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John Fetterman speaks at a rally

Democratic U.S. Senate candidate John Fetterman speaks during a rally at the Bayfront Convention Center on August 12, 2022 in Erie, Pennsylvania. (Photo: Nate Smallwood/Getty Images)

Fetterman Calls for Prosecution of Corporate Executives 'Gouging Consumers'

"It's gross, and deeply unpatriotic, for the big corporations to be rolling around in cash while charging us record-high prices for gas and groceries," said the Democratic U.S. Senate candidate.

Jake Johnson

Pennsylvania U.S. Senate candidate John Fetterman made the case Sunday for prosecuting corporate executives as part of a broader government crackdown on unlawful price gouging and other business practices that have driven up the costs of medicine, groceries, and gas—padding company bottom lines at the expense of consumers.

"Take the massive oil companies, for example," the Democratic candidate wrote in an op-ed for the Pennsylvania Times Leader. "Chevron, Exxon, and Shell have seen their profits increase 200% since last year, but they're still charging us sky-high prices for gas. Companies like Tyson posted over a billion dollars in profits last quarter, while raising prices on meat products our families depend on."

"Out-of-touch politicians got us into this mess, we can't trust an out-of-touch millionaire TV doctor to get us out of it."

"It's gross, and deeply unpatriotic, for the big corporations to be rolling around in cash while charging us record-high prices for gas and groceries," wrote Fetterman, who is currently Pennsylvania's lieutenant governor. "We'll crack down on this by prosecuting the executives of these huge corporations, including the Big Oil companies and meatpacking companies who are artificially driving up prices, gouging consumers at the pump and at the grocery store."

Fetterman's op-ed comes just over a week after he held his first major public event since suffering a stroke in mid-May, days before the Democratic primary contest that he won handily.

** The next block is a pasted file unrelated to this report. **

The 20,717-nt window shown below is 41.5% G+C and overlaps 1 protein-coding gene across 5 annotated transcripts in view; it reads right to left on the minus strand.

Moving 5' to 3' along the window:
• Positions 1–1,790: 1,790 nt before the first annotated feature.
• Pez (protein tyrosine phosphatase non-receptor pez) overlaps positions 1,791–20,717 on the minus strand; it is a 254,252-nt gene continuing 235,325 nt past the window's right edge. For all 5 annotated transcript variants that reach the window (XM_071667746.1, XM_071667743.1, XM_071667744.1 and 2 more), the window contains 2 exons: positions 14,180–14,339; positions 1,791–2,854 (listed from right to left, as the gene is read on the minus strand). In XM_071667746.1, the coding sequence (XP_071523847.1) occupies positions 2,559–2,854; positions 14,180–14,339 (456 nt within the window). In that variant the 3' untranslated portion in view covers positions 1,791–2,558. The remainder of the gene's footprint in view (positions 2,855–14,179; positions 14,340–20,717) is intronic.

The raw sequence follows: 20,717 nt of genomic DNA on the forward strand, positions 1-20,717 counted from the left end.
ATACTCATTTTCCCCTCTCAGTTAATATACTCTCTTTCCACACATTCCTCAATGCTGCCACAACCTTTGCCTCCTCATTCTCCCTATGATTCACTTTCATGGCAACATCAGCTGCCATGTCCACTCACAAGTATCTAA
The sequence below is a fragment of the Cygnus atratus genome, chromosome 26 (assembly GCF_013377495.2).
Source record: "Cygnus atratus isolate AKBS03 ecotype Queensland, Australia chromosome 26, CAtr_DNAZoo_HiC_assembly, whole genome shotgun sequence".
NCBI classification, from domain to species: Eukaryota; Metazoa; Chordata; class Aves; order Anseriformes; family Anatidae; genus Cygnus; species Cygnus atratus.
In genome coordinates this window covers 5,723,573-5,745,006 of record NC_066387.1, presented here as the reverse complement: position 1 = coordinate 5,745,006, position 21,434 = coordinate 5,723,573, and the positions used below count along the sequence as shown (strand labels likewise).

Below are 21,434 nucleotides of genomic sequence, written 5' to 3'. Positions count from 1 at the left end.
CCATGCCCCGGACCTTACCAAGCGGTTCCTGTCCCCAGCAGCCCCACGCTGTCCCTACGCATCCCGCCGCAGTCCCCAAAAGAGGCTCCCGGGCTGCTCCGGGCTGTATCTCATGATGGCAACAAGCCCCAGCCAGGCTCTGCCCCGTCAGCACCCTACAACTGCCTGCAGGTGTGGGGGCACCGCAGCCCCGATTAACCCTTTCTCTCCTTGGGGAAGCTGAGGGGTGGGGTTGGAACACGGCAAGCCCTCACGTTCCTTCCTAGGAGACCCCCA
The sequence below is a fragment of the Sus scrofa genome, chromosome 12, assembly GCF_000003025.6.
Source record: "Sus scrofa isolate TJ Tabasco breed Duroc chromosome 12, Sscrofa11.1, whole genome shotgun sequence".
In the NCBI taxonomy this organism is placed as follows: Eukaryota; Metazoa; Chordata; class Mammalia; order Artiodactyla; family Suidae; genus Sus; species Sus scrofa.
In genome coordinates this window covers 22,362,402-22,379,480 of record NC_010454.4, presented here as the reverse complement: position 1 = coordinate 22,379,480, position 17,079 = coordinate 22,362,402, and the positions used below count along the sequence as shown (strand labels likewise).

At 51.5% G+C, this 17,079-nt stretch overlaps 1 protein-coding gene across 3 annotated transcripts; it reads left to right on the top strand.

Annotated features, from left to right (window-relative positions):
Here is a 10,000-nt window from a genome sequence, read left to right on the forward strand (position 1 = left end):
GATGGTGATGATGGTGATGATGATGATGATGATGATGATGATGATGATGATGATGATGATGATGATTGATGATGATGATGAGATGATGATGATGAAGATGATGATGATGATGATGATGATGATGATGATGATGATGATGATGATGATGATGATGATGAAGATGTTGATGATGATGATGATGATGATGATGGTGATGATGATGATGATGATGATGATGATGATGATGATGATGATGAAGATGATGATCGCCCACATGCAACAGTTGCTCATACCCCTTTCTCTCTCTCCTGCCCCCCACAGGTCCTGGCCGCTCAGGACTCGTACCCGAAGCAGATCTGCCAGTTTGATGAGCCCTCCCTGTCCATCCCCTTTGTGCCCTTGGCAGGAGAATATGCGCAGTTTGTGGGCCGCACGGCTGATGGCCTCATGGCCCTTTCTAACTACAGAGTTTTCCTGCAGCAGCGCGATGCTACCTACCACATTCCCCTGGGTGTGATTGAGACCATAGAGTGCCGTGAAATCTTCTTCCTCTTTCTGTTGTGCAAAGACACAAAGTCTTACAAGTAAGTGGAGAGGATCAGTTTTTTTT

The Democrat's general election campaign in the critical battleground Pennsylvania—a state that could determine which party controls the U.S. Senate next year—currently enjoys a double-digit polling lead over his Republican opponent, the former celebrity television personality and ultra-millionaire Dr. Mehmet Oz.

Fetterman is looking to press his advantage by continuing to deploy populist messaging that presents Oz as a carpetbagger whose extreme wealth and ties to corporate interests such as Big Pharma render him unfit to deliver for the working class, whose earnings are being eroded by surging prescription drug prices, housing costs, and other inflationary trends.

According to one recent analysis, pharmaceutical companies in the U.S. have raised drug prices more than 1,100 times so far this year.

"Let's be clear: Dr. Oz just isn't connected to the struggles that Pennsylvanians are facing every day," Fetterman wrote in his new op-ed. "While he's been complaining about rising prices from his New Jersey Mansion, I've been meeting Pennsylvanians on grocery store runs, speaking with them about the challenges they're facing, and finding real policy solutions that get stuff done and make their lives better."

"Working Pennsylvanians are getting screwed," he continued. "While costs are rising and wages are failing to keep up, too many of our leaders in Washington simply aren't doing enough. Out-of-touch politicians got us into this mess, we can't trust an out-of-touch millionaire TV doctor to get us out of it."

In addition to prosecuting corporate executives for price-gouging and other abuses, Fetterman voices support for a range of policy solutions aimed at tackling rising costs and inequality, including:

  • Enacting a financial transaction tax on trades of stocks, bonds, and derivatives;
  • Ending the stranglehold of healthcare costs on American families by instituting a cap of a thousand dollars per year on out-of-pocket costs;
  • Passing legislation to allow for the importation of lower-priced prescription drugs from other countries; and
  • Putting a cap on prescription drug costs.

"If we start getting stuff done, starting with these priorities I've listed," Fetterman wrote, "we can make real change for the towns, cities, and people of Pennsylvania."

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